Saturday, June 07, 2014


This is part 4 of a 4-post series. See the previous posts here: 1, 2, 3

    Daniel Libeskind's installation of his New York home stood out amongst the lot. Red walls, cut off spaces, recessed screens showing caricatures, images and videos of his memories and the cultural idioms that made him. Of his installation, he writes: “For me, to 'live' is living in the cross-section of thememory of places”. But what does home mean to him? "Home is more than just an abstraction, it's the streets, the neighbourhood, the people," he says. "Architecture contributes to making people feel happy or depressed... There is nothing banal in our lives, not even those gestures that seem unconscious."

When I walked into Mario Bellini's installation of his 19th century Milan house, I was accosted by impossible scale. Built within the little area was a massive shelving system that supported a staircase. Atop the stairs, you looked down onto images of the elements that made his world - from his books and music, to the surroundings and things Milanese. It said a lot in 30 seconds. Bellini's house is designed around a vertical staircase that is nine metres and crosses three floors. "My house is a huge, soaring bookshelf", he says. And "stairs are not something the leads you up or down, they are a central element to which other parts connect". He says that he has a desire to "inhabit a neutral, White cube" because he feels the need to scale down and focus attention on "what has now become the essence of things, the emotional crux of our living space".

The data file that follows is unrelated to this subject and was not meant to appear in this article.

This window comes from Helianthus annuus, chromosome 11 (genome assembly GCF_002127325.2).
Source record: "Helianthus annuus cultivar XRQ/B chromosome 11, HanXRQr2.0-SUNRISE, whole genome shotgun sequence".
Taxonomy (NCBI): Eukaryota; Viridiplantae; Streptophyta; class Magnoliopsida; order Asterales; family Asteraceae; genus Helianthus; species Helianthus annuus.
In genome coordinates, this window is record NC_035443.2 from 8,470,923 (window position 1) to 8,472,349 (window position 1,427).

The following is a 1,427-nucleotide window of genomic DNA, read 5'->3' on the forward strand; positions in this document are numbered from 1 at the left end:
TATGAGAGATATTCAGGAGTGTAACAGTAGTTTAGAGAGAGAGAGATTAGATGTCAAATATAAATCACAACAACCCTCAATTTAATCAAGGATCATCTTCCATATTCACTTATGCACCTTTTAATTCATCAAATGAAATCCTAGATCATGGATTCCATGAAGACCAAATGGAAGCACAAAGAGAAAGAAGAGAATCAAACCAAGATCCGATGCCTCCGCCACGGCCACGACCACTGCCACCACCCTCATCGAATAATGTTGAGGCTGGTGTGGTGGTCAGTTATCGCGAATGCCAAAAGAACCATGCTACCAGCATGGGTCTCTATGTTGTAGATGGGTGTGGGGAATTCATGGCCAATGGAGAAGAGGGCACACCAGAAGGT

The last installation was that of British-born David Chipperfield's Berlin home. "The Neues Museum sucked me back into this city", he admits in the video that plays on the deepest wall of the space, blocked off by a large wall of Green felt. On either side are images of disparate buildings that show the fractured, static nature of Berlin. Many visitors had finger-written their names on it. Listening to him speak, I realised that the felt wall stood for something profound. Each visitor to the installation was invited to leave their mark just as each day of each inhabitant leaves his/her mark on the city. "I think architecture is part of a dilemma; it both protects you and at the same time, it throws you back out again and re-presents the world to you... When we constructed the campus, we became our own clients, and this implied a useful change in perspective." 

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